It's easy to sit back and be a Monday morning armchair quarterback. To sit and say "Oh, I'd have done it this way." or "I don't understand how someone could let that happen."
That's the point - You don't understand. In fact, there's a lot of misunderstanding going on today. Too many assumptions and assertions of other ways things can or "should" be done. But until you're there; Until you're in it, you won't understand And even then, you still can't fully understand. I didn't.
I still don't.
I don't remember the first time I learned about fight or flight. It was probably in school somewhere along the way. They tell you that in a fateful moment - usually one that involves circumstances entirely out of your control - you'll have one of two responses. You'll either fight back or you'll flee. In most cases I suppose that's right. I certainly believed that those were the norm. Because of that, I felt confused and alienated at my own response when faced with life-or-death. I didn't understand how I couldn't find it in myself to fight, to scream. But I didn't run away either.
No one ever told me was that there is a third response. FREEZE.
It wasn't until after my rape, when I worked through what all had happened that my therapist told me that what my body chose to do was a completely NORMAL response to the life-or-death situation I was in. In that place free from judgement, my natural reaction was normalized. There is tremendous power in that.
After I'd been tackled and spun to the ground at the foot of my bed, I froze. Froze in fear. As I looked up at a man I'd never seen before and felt the push of the knife's blade at my neck and the pressure of his arm and body holding me to the carpet.
And that decision, I'm convinced, saved my life. Because in that moment where I froze, I wasn't fighting. My lack of a physical fight response allowed my attacker to calm, and allowed me to slow my breathing and calm myself, too. Well, as much as possible. In that moment, the Holy Spirit, came in and worked to help me think and plan my next move.
Freezing allowed me to fight in a way most people don't think of. I fought mentally. When there's a weapon involved, fighting physically might not be the best move. I hear all the time how people tell women in particular to fight back against attackers.
"Go for the groin."
"Go for the eyes."
"Find a way to incapacitate them."
Thankfully, those in my circles never questioned my natural reaction. They understood that God created my inner workings intentionally. It's becoming clearer each day, how the little girl I was at age 5 laid the foundation for my reactions, responses and thoughts when I was a teenager. Moreover, how those building blocks led me to the career I'm on and helped me to see, observe and react to stress and terror in the way I do. I was created intentionally and the natural response my body was created to have in that situation was NOT to fight - it was to freeze.
So when I hear society tell women to fight or run, I cringe.
Sometimes that's not possible. Had my body reacted with a fight response, I might not be alive. Preferring not to think about that very real possibility, I instead choose to celebrate the fact that a freeze response is a real - and normal - reaction. Let's teach our sons and daughters that fight or flight aren't the only responses. Let's teach them that freeze can allow the time to choose a deliberate way to fight, or flee.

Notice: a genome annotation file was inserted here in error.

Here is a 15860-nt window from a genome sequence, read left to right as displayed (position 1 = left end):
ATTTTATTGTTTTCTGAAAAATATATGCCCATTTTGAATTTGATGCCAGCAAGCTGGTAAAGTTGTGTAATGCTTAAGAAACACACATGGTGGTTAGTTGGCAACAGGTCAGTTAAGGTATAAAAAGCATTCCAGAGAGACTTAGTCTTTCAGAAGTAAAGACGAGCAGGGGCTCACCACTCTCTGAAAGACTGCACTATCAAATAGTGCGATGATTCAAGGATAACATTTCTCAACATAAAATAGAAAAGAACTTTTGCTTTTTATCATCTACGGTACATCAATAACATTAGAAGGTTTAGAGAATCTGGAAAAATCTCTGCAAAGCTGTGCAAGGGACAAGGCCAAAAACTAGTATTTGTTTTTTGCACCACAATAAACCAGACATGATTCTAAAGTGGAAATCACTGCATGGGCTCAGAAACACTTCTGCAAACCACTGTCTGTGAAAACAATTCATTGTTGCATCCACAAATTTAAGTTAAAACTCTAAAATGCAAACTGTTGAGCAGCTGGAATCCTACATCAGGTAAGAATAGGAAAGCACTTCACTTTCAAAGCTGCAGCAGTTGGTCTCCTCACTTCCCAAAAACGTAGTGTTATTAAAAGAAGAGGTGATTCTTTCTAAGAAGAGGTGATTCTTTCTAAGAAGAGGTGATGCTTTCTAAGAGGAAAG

That night after I froze, I began to think. The gears started grinding faster than they've ever gone before and I had to reason a way out of my predicament. Reality was that fleeing wasn't going to be an option - at least not immediately. Fighting physicaly against a man with a knife would likely get me killed or seriously hurt. So I outwitted and outsmarted him. While it didn't change the outcome or the irreparable harm he did cause by raping me - it did spare my life.
By freezing, I asked him a question. I asked him to use the bathroom. I hoped it would give me just a minute alone to think - but as he refused to allow me to shut the door I instead used that time to study him. To memorize as best I could his physical features, his clothing and anything identifiable that I could use WHEN I made it out of that ordeal. Giving myself something to focus on - focusing on my future and how I desperately wanted to live to see it - kept me from surrendering.
I didn't fight back during the worst part of the assault either. My freeze response allowed me to gaze into the corner of my ceiling and breathe. Focus on my breathing and escape to another place in my mind and to think of each and every move that would follow. I thought carefully about what to say, when to say it and judged each reaction he made to figure out how I might survive.
Because I froze, when the time came for me to re-dress, I slipped on sneakers in case there was an opportunity to flee. You see, those two natural responses everyone tells you about, they're real and I wanted to do both - but I was made to think and calculate. So while my body wanted to fight and run, my inner workings told me the best way to do both was to outwit. I fought back by asking him questions and telling half-truths that both bought me time and likely confused my attacker. I'd be willing to be that I wasn't what he expected.
Victims of crimes, especially rape, are often asked why they didn't fight back or run away. The truth is that that isn't always an option. Before my attack, I sometimes had these thoughts too when reading about other victims. I get it now. Fighting to survive is more important than fighting off an attacker.
Instead of teaching our girls to fight back - let's teach them to survive. To think and then to act. Let's teach them that by not fighting physically, they might save their lives and that at the end of the day life is more important. My attacker still raped me. He still took something very precious to me, but I am alive. Praise God, I am alive.